Remarks to the Rotary Pasadena

If you’d like to see the visuals for this presentation you can download a PDF of the slides

How long has Rotary International been around?

The Neutra Practice celebrates 91 years of service to the world community this October, 2017.  Like Rotary, we’ve always seen ourselves as instruments of service. Founded in 1926 by my father Richard Neutra, I’ve presided over things since 1970, when he passed from us at the peak of his carrier at 78.

I’ve been in position now for nearly 50 years; longer now than he was, during his life.

In the late 40s the Housing Authority of Los Angeles announced a Federally funded new program for the construction of 10,000 units of public housing.  Armed with the experience he’d garnered with work on public housing in Texas and San Pedro, Dad was in a position to be selected for the major plum of that program; Elysian Park Heights; a 3300-unit project to be sited in Elysian Park.

Because of the politics it became clear that he’d have to join forces with someone of like experience to be successful. He made a deal with architect Robert Alexander, who’d designed Baldwin Hills Village. Together they presented and prevailed. As the 40s wound down, they set up shop in the garage of the VDL addition facing Edgewater Terrace.

In that space were brought people like Si Eisner, planner, and a few personnel to begin the site analysis and preliminary planning.  As that progressed, it became apparent that it would be ideal if a larger space could be obtained in which to collect more people and expertise to execute this very large and complex project.

Dad undertook to find a site and design a building. A spot a few blocks away was found and the design of what would first be called the ‘Planning Professions Building’ ; later the Neutra Office Building  proceeded apace. By early 1950 it was ready for construction, which was completed by our favorite contractor, Red Marsh, within the span of just a few months.

In short order, we populated this building with staff, now augmented to about 10 to 12 people for Neutra and Alexander, in a rear drafting room, and associated engineers in the front part of the building.  My first wife and I occupied the upstairs apartment during this first 18 months. Our first-born son Greg spent the first six months of his life there.

Because of politics the entire public housing program was aborted by the City of LA. just as our project was being made ready to go to bid. The plug was pulled and we lost the whole thing.  In subsequent years the site was taken over to build Dodger Stadium; a blatant misuse of land that had been obtained by Eminent Domaine for a public purpose!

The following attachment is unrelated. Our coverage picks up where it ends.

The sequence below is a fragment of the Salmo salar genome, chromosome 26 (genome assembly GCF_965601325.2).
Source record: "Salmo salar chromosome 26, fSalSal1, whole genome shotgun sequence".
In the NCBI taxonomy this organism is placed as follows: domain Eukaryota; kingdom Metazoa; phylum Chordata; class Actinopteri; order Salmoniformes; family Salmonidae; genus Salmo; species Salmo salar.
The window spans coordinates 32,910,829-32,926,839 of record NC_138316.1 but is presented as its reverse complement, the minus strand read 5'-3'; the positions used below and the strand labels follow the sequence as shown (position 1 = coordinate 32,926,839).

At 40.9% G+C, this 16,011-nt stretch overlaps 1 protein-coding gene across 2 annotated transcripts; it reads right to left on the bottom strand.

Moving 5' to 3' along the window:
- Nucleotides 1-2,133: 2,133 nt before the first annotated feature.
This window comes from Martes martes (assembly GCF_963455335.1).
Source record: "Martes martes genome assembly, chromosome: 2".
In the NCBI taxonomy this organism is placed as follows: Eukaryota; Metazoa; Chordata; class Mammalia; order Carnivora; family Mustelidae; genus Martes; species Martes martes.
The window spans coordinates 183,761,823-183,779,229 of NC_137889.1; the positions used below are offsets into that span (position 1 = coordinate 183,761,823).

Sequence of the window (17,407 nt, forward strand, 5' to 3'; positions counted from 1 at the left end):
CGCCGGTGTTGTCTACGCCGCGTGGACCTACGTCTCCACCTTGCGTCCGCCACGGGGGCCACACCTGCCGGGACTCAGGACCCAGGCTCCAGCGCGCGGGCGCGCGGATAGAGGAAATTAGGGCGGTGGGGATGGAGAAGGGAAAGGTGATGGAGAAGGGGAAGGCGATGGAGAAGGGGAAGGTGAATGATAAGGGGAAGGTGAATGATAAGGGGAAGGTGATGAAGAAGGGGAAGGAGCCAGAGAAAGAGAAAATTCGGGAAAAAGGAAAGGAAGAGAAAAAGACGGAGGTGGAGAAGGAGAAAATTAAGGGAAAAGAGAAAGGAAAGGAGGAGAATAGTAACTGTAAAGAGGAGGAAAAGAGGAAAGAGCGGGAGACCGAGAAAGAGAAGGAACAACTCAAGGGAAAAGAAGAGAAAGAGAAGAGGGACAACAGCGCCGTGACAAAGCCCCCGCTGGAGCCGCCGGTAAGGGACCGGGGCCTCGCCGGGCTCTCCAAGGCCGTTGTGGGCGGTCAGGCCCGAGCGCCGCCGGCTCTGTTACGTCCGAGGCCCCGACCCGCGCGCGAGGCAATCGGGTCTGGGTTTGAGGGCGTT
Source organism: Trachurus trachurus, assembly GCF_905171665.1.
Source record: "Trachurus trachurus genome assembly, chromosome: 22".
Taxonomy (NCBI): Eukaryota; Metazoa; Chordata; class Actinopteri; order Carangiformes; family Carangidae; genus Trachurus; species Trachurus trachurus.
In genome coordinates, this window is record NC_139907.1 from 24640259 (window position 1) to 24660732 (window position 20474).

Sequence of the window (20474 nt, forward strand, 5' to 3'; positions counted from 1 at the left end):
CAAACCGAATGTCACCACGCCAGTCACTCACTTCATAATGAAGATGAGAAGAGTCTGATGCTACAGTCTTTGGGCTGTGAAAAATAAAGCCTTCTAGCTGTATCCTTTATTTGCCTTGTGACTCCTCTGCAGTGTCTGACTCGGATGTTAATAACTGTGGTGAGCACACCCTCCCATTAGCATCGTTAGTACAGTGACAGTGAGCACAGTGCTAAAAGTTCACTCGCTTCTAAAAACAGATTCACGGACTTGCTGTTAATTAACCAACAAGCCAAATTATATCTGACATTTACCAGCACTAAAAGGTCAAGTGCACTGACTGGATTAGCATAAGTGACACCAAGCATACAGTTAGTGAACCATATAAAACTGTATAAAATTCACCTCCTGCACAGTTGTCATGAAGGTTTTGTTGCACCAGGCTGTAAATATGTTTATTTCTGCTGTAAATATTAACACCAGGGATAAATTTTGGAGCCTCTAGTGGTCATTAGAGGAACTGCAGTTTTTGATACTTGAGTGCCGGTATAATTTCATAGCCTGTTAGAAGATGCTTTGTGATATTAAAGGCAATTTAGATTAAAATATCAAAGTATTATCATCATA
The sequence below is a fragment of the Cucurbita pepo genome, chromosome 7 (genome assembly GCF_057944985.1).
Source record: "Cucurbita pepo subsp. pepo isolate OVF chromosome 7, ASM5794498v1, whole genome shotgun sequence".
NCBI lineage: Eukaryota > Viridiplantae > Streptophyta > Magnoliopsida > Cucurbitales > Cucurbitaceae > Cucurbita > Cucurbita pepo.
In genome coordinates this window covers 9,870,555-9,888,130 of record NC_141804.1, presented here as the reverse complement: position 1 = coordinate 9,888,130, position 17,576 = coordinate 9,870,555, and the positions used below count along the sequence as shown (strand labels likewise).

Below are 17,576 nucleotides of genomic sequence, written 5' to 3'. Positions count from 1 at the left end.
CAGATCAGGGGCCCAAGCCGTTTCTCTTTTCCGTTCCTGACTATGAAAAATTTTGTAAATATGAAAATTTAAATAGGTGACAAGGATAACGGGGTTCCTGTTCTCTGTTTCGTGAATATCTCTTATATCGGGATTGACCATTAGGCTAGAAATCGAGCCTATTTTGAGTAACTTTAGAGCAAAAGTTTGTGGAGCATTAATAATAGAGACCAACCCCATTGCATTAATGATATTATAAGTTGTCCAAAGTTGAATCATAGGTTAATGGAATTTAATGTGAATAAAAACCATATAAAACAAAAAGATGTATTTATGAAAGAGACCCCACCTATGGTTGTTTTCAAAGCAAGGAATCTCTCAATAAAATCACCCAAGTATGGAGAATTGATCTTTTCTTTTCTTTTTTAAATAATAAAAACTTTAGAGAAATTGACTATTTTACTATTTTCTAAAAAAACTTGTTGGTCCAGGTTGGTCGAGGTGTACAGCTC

Having tooled up for greatness, the partnership shopped for other joint work.  Early on, we did city planning studies for Sacramento, Tulsa, the island of Guam. Later design of the US Embassy in Pakistan, Visitor Centers for the National Park Service, and design for buildings on several University campuses, along with Palos Verdes High School. Also several other elementary schools. In the end, design of the LA County Hall of Records in downtown.

All this happened as the 50s wound down, and the building had become known as the Neutra Office Building.  As the partnership came apart in the early 60s, the building was used by an outfit called ‘Lakeside Architects’.

In early 1963, because of a fire at VDL, the Neutra practice was moved overnight to this optional site, and worked there in the front part of the building until the end of the century. In 2000, the project was selected as City monument #640. It was elected to the National Register for Historic Places in 2003.

Many of the later iconic designs associated with the Neutra practice were created in this space over the course of several decades.

I had moved the practice up to my home office studio on Neutra place by the first years of 2000, and began to rent out the front part of the Neutra Office Building and the two rear apartments as such, having inherited the building upon my mother’s death in 1990.

I thought it might be interesting to trace the transition of these usages to a new existence and purpose, the NEUTRA INSTITUTE MUSEUM OF SILVER LAKE.  That was launched in summer of 2014. This is what Dennis thought might be of interest to this audience. Let’s see some images…

We see here a view of how the building looked upon its first completion…

Series of some 30 slides, depicting development of the building over its first half century, culminating in how it looks today as NEUTRA INSTITUTE MUSEUM OF SILVER LAKE both from interior and exterior.

To wind it up, some flyers for current shows and books which have appeared in the past couple of years.